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i-96cef816a539adc37550b26702ee0644-white-flag dolphin.jpg

In a surprise move, the white-flag dolphin came out of extinction to perform some acrobatics for a Chinese factory owner (is there any other kind?) with a digital camera. This was particularly notable as the dolphin was declared “most likely extinct” by a Chinese scientist just a week ago, which was instantly translated to “definitively extinct” by media outlets throughout the world. Now officially categorized as “not so extinct,” the dolphin is still almost certainly “practically extinct” but the sighting does provide a sliver of hope. The media outlets rush to publish has brought international attention (more so) to the plight of the dolphin and, while the outpouring of sympathy for the Yangtze River resident was admirable, maybe it will now be followed by an even more admirable outpouring of cash.

The “big white animal” was filmed in the river on August 19 and the footage was analyzed by the Institute of Hydrobiology of the Chinese Academy of Sciences. The white-flag dolphin, unique to China’s Yangtze River, is listed as one of the 12 most endangered species in the world. Its population dropped to below 150 in the early 1990s from around 400 a decade earlier.

A team of 25 scientists from China, the United States, Britain, Japan, Germany and Switzerland failed to find any white-flag dolphin during a 38-day search last year. However, this siting has prompted calls for another expedition. Hopefully, the elusive cetacean will pull a Tupac and continue to produce “new footage” even if it is again pronounced “a little bit extinct.”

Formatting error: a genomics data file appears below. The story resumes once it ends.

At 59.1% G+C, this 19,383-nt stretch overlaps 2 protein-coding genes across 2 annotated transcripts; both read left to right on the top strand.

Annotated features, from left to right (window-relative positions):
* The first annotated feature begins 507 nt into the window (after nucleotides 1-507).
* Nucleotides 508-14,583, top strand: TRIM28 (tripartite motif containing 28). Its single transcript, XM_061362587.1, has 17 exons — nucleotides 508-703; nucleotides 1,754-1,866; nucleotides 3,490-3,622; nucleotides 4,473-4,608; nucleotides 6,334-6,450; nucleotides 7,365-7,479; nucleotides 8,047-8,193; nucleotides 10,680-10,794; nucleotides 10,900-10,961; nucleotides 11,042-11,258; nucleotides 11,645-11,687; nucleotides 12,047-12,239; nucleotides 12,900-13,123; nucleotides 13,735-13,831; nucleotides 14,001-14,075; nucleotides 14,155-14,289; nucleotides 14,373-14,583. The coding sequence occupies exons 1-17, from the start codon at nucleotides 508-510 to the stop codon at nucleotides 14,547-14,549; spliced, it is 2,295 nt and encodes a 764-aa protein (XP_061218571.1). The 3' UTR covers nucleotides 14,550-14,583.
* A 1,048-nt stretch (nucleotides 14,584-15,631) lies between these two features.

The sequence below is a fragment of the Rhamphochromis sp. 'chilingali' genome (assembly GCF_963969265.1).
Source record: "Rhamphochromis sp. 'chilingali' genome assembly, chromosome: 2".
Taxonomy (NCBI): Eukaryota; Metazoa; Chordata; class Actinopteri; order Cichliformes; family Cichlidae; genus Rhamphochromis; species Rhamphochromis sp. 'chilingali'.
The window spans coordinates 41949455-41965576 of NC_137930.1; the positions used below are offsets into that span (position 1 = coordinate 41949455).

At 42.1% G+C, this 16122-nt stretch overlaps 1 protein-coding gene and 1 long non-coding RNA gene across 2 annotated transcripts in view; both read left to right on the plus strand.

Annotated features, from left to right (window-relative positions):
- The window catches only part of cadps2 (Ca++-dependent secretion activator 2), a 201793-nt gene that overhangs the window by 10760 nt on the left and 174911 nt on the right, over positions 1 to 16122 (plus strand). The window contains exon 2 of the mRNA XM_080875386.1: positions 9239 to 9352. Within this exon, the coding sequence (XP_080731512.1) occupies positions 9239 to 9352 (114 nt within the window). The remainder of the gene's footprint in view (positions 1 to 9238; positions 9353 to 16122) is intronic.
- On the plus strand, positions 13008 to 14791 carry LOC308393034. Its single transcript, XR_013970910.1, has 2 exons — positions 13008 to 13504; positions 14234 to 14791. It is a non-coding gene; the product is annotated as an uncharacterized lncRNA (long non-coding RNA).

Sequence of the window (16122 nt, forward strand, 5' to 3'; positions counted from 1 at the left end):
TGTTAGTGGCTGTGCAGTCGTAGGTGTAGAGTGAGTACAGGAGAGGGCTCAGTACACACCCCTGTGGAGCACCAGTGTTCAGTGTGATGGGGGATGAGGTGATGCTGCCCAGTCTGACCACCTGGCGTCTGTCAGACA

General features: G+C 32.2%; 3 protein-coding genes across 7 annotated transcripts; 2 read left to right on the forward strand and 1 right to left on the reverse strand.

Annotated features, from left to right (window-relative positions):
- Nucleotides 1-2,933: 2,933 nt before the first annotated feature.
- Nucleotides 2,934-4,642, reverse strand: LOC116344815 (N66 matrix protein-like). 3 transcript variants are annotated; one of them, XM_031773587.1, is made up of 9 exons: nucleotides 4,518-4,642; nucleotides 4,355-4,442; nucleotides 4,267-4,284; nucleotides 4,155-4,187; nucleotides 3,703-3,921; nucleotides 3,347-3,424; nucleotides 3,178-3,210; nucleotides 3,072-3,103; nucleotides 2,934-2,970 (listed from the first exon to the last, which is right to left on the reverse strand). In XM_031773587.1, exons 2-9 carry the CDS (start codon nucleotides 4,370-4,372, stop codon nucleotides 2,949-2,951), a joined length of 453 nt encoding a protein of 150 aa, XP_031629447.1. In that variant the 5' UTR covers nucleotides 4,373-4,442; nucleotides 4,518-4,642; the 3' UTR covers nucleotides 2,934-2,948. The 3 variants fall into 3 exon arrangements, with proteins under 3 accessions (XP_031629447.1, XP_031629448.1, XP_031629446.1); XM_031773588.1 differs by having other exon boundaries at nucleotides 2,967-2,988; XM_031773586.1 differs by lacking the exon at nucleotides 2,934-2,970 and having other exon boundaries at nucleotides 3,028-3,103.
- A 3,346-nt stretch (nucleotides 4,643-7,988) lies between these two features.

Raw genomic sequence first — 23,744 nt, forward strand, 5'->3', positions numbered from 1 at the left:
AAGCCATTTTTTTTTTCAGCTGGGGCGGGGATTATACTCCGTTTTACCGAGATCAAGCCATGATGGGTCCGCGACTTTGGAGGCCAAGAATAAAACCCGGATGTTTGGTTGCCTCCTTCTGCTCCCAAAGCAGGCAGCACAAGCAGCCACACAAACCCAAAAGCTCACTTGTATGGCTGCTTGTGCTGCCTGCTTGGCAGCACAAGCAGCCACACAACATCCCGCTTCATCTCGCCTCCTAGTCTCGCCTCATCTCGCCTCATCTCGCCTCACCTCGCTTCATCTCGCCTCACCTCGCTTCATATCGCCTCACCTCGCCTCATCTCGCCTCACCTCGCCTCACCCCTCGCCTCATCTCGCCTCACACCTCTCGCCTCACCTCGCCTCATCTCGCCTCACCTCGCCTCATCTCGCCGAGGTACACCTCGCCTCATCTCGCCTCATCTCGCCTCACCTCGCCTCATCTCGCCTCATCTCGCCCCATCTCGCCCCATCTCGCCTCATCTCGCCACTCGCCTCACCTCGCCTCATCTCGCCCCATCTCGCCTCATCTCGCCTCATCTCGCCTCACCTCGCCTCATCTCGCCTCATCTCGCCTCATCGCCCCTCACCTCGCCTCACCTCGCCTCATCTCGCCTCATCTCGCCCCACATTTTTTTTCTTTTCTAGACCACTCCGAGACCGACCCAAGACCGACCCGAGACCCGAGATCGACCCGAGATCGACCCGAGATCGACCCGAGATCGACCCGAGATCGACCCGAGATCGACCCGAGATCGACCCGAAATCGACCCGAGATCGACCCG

Comments

  1. #1 salem smith
    August 29, 2007

    The parts of the Yangtze I saw were generally so muddy and murky it’s a wonder anything could survive.

  2. #2 Stuart Coleman
    August 29, 2007

    Wow, that’s good news. Hopefully the dolphins will pull through yet.

  3. #3 Homie Bear
    August 29, 2007

    That’s really good news, but probably just a delay of the inevitable. I hope they get Craig Ventner there to get the genome or something.

  4. #4 Adam
    August 29, 2007

    It sounds like the only hope at this point is to set up a captive breeding program. There’s no way the Yangtze River is going to get cleaned up in time. Perhaps if the Chinese see the dolphin as a source of national pride, much like the bald eagle and DTT in America’s past.

  5. #5 Adam
    August 29, 2007

    Sorry, that’s DDT, not Dithiothreitol.

  6. #6 David
    August 29, 2007

    Hee’s hoping that this s a sign that there are a few more out there and this isn’t the last one saying goodbye.

    To Salem Smith: the Yangtze has always been muddy and murky due to the loess blown off the northern plateau and ending up in the river, or being washed into the river by rain. Hence the river dolphin has very weak eyesight and small eyes, as you can see in the photo, because it’s adapted for that sort of environment. This also makes it very hard to find in general.

  7. #7 Anna_Z
    August 30, 2007

    Sadly, “cleaning” the Yantze isn’t going to help, since the worst pollution, from the river dolphin’s point of view, is the noise. They use sound to navigate, and the increasing magnitude of shipping traffic impairs their ability to sense the environment.

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